Delaware Chancery Court Finds Improper Delegation of Authority by Limited Liability Companies

The Delaware Chancery Court ruled that a Delaware limited liability company (“LLC”) managed by a board of directors and a manager-managed Delaware LLC lacked authority to delegate the power to act as a special litigation committee to a retired federal court judge unaffiliated with the limited liability companies. Based upon its review of the operating agreements for the Delaware LLCs, the Court found that the right to control litigation was expressly reserved for the board of directors and the manager, respectively. In particular, the operating agreements provided for the delegation of authority only to committees comprised of one or more directors or managers.

The Delaware LLCs unsuccessfully relied upon Section 18-407 of the Delaware Limited Liability Company Act. Section 18-407 provides that unless otherwise provided in the operating agreement, a member or manager of an LLC has the power and authority to delegate to one or more other persons the rights and powers to manage and control the business and affairs of the LLC. The Court ruled that the language of Section 18-407 was insufficient to overcome the specific language in the operating agreements addressing the manner in which litigation-related matters would be controlled.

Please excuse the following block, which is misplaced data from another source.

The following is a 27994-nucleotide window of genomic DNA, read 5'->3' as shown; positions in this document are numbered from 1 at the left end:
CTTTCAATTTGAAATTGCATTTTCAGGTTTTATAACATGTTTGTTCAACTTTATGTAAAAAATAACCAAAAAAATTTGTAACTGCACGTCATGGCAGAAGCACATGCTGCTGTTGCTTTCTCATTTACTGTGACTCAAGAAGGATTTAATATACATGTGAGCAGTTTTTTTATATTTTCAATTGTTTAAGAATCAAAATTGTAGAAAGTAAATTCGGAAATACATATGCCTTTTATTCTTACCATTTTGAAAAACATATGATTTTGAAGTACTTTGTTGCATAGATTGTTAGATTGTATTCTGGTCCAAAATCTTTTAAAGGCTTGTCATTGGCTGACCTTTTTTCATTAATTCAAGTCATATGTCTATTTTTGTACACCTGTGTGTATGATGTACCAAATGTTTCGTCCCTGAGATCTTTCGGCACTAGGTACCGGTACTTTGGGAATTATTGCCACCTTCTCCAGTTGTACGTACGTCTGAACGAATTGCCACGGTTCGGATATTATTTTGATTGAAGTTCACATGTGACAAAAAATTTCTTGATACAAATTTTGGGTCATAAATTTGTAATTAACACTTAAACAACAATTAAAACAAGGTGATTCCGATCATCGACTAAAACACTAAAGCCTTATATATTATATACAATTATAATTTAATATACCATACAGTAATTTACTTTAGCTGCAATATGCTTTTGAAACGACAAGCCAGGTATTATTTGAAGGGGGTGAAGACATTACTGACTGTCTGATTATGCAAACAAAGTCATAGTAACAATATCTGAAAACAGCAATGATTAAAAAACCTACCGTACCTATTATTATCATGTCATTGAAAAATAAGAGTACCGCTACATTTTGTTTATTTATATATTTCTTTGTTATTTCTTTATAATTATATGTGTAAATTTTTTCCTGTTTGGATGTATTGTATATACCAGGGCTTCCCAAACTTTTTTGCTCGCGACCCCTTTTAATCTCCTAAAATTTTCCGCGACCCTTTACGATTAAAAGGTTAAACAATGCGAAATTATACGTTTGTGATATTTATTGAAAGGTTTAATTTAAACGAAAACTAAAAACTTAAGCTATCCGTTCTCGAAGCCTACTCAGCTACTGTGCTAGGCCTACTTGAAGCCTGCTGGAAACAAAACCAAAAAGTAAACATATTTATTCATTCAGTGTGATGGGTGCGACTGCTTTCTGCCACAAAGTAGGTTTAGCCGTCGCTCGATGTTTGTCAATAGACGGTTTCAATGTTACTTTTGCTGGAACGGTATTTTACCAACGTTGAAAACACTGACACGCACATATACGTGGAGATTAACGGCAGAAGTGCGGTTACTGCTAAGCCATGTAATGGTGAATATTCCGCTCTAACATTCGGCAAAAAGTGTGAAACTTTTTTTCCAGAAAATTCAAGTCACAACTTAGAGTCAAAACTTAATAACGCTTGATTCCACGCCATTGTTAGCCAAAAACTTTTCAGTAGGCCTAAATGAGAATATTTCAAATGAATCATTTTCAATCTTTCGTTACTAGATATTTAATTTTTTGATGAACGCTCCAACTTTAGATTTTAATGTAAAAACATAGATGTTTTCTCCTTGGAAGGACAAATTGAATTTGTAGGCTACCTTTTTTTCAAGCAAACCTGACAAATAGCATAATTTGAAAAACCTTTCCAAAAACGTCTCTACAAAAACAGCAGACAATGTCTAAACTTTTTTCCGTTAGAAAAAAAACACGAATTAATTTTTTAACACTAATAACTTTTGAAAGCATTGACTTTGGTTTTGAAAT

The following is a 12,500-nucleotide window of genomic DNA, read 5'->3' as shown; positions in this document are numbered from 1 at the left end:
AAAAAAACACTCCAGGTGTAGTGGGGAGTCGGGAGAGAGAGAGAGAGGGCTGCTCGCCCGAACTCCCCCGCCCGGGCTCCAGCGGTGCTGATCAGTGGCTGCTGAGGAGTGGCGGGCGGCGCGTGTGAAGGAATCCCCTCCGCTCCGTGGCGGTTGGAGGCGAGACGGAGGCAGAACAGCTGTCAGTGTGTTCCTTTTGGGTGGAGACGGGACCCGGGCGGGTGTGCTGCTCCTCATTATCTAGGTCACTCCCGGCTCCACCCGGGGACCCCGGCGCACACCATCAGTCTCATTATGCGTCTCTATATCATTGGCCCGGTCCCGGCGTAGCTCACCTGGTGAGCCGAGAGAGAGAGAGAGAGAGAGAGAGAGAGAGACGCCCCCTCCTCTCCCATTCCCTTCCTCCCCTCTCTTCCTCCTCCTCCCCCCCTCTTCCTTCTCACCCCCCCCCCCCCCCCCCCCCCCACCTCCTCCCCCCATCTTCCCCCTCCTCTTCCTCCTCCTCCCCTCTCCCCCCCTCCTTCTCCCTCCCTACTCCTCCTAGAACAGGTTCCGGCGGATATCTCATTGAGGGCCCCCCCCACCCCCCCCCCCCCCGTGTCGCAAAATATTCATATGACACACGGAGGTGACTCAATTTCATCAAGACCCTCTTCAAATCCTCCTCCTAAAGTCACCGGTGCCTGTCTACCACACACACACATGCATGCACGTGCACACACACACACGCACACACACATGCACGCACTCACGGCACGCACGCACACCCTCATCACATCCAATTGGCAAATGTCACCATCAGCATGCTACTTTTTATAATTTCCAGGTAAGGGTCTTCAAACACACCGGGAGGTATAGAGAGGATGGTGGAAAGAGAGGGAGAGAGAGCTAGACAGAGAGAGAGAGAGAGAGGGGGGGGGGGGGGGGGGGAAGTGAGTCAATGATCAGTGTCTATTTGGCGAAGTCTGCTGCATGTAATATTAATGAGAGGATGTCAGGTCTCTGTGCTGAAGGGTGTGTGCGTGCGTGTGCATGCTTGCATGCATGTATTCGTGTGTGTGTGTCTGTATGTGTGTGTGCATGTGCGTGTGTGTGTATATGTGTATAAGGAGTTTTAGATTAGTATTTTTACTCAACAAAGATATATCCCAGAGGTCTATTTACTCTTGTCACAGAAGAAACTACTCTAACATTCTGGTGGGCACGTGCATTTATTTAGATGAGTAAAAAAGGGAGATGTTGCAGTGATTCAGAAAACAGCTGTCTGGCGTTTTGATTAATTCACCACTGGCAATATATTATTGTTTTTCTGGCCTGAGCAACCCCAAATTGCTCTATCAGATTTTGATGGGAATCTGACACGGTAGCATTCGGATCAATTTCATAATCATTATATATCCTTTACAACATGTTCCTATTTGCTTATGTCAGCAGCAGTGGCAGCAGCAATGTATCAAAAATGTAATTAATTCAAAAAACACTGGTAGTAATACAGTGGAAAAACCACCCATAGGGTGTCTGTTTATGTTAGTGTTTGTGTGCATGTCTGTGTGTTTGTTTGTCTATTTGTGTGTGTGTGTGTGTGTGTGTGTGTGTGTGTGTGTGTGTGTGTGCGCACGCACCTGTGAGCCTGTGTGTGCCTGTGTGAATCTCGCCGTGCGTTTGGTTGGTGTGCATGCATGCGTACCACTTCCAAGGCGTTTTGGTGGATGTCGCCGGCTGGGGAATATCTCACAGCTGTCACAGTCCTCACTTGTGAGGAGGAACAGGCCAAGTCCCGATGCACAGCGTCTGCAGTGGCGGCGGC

Obeid v. Hogan, C.A. No. 11900-VCL (Del. Ch. Ct. June 10, 2016)

For more information on the issues in this alert, or corporate matters generally, please contact:

Daniel Etna at +1 212 592 1557 or [email protected]

© 2016 Herrick, Feinstein LLP. This alert is provided by Herrick, Feinstein LLP to keep its clients and other interested parties informed of current legal developments that may affect or otherwise be of interest to them. The information is not intended as legal advice or legal opinion and should not be construed as such.